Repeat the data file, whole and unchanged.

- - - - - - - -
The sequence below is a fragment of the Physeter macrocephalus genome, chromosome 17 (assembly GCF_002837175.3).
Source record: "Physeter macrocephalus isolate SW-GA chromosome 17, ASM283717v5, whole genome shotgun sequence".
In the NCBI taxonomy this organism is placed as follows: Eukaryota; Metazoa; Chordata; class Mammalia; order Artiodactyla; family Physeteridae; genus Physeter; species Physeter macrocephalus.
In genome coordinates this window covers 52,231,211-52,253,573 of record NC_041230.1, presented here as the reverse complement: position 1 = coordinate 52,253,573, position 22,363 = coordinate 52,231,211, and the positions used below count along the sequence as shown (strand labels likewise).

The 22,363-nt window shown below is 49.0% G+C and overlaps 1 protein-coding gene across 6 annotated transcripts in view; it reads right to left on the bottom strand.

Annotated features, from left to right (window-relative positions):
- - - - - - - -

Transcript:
The sequence below is a fragment of the Physeter macrocephalus genome, chromosome 17 (assembly GCF_002837175.3).
Source record: "Physeter macrocephalus isolate SW-GA chromosome 17, ASM283717v5, whole genome shotgun sequence".
In the NCBI taxonomy this organism is placed as follows: Eukaryota; Metazoa; Chordata; class Mammalia; order Artiodactyla; family Physeteridae; genus Physeter; species Physeter macrocephalus.
In genome coordinates this window covers 52,231,211-52,253,573 of record NC_041230.1, presented here as the reverse complement: position 1 = coordinate 52,253,573, position 22,363 = coordinate 52,231,211, and the positions used below count along the sequence as shown (strand labels likewise).

The 22,363-nt window shown below is 49.0% G+C and overlaps 1 protein-coding gene across 6 annotated transcripts in view; it reads right to left on the bottom strand.

Annotated features, from left to right (window-relative positions):